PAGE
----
(Corrects paragraph 7 to read Archbishop Giorgio Lingua, not Archbishop Giorgorio Lingua)
By Marc Frank
HAVANA, Jan 3 (Reuters) - The European Union's top diplomat Federica Mogherini arrived in Cuba on Wednesday to help strengthen member countries' economic and political ties with the Communist-run island.
Mogherini's visit "reconfirms the strong EU-Cuban relationship," and she will press for an "ambitious and swift joint implementation of the Political Dialogue and Cooperation Agreement," the EU said in a statement.
As the U.S.-Cuba rapprochement unfolded in 2015-2016 the EU dropped all sanctions and negotiated the agreement, the first accord between Cuba and the 28-nation bloc.
Signed in December 2016 and ratified in November, the EU said at the time that it hoped to position its companies for Cuba's transition to a more open economy and allow it to press for political freedoms on the island.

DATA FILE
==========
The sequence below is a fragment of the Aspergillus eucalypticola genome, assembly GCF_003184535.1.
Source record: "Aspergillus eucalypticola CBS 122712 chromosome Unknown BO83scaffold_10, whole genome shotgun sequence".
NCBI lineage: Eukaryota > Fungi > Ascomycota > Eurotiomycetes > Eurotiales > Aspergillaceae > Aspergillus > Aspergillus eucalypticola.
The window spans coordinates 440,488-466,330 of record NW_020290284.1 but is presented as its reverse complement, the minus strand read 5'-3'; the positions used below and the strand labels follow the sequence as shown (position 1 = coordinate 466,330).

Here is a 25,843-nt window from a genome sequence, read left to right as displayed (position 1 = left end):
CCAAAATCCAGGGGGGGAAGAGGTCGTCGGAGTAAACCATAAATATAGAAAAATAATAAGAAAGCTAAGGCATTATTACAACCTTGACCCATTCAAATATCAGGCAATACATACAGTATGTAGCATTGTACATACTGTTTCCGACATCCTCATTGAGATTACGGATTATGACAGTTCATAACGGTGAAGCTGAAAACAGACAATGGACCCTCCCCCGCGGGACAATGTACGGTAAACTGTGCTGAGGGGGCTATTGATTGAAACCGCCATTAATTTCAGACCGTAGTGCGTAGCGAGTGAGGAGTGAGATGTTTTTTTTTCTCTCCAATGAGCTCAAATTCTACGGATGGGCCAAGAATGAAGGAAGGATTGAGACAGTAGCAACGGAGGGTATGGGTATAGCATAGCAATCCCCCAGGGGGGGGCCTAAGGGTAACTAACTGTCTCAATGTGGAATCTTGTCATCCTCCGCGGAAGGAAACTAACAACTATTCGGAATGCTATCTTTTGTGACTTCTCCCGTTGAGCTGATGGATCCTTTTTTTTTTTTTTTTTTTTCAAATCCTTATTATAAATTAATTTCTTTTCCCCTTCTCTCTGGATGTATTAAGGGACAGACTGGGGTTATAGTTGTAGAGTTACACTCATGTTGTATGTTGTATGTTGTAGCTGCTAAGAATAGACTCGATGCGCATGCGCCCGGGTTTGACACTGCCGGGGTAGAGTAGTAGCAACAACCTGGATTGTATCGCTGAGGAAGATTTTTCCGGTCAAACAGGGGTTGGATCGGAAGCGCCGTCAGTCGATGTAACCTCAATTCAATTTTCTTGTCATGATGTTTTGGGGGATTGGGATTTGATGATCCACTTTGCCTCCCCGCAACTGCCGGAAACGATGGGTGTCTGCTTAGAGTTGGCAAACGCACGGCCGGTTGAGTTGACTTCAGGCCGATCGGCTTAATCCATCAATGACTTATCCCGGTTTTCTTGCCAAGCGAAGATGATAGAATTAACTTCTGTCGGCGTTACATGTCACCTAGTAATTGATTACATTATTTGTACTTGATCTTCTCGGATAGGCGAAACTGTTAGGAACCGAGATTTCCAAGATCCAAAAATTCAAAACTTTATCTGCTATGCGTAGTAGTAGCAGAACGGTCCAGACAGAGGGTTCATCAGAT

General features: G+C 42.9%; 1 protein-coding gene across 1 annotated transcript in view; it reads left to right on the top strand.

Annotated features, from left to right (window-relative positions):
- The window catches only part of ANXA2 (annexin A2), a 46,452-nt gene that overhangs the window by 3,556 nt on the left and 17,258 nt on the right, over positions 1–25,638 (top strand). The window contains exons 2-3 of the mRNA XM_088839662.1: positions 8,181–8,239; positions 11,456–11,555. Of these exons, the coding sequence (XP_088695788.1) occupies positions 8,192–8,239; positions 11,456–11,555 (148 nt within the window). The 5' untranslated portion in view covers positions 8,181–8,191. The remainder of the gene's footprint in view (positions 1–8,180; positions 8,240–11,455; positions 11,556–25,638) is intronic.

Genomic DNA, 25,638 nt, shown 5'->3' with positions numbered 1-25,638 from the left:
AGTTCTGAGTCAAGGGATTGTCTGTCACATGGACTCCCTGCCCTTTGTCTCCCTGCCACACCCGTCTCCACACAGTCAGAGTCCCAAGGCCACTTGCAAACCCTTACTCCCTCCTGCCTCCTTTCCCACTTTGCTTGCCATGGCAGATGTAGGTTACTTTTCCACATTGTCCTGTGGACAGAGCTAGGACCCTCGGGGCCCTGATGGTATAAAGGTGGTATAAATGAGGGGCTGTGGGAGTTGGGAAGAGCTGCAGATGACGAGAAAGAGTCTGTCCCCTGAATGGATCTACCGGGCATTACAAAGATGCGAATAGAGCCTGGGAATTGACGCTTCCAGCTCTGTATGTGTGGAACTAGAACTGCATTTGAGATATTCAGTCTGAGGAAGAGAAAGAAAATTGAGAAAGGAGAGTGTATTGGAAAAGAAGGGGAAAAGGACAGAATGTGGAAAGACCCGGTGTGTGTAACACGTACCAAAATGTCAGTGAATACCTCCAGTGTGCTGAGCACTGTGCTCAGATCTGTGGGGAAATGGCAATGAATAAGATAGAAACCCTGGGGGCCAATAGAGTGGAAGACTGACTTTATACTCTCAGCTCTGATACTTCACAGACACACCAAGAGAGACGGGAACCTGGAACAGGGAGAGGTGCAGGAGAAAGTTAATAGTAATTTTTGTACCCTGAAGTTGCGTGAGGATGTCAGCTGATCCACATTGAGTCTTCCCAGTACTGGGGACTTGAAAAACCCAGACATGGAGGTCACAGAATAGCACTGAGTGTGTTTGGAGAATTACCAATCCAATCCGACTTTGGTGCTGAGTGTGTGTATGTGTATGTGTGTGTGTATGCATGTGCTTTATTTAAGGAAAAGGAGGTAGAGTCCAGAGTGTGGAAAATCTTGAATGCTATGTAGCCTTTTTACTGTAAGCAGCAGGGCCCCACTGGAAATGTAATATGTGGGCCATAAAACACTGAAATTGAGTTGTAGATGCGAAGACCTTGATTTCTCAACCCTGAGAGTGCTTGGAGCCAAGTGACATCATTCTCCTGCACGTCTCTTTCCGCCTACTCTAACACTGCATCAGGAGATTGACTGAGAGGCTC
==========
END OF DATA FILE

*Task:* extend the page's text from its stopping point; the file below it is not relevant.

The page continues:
Mogherini's visit contrasts with the Trump administration's partial rollback of a fragile detente between the old Cold War foes begun by former U.S. President Barack Obama.
Her first official meeting on the two-day visit was with Foreign Investment and Cooperation Minister Rodrigo Malmierca.
She was also scheduled to meet with the head of the Roman Catholic Church, Archbishop Giorgio Lingua, and Cuban Foreign minister Bruno Rodriguez on Thursday.
"Cuba's weak economy has been battered by the collapse in Venezuela, making it more vulnerable and open to foreign capital. Europe is seizing the moment," Economist Andrew Zimbalist, a Cuba expert at Smith College in the United States, said.
Cuba faces a host of challenges, including declining aid from socialist ally Venezuela. Last month it extended the term of its current leadership to April, signaling a two-month delay in the historic handover from Raul Castro to a new president, while announcing tighter regulations on the non-state sector.
The official Juventud Rebelde newspaper reported on Wednesday that the EU is the most important exporter and second trading partner of Cuba, and also the most important donor of cooperation and foreign investment.
(Reporting by Marc Frank; Editing by Susan Thomas)
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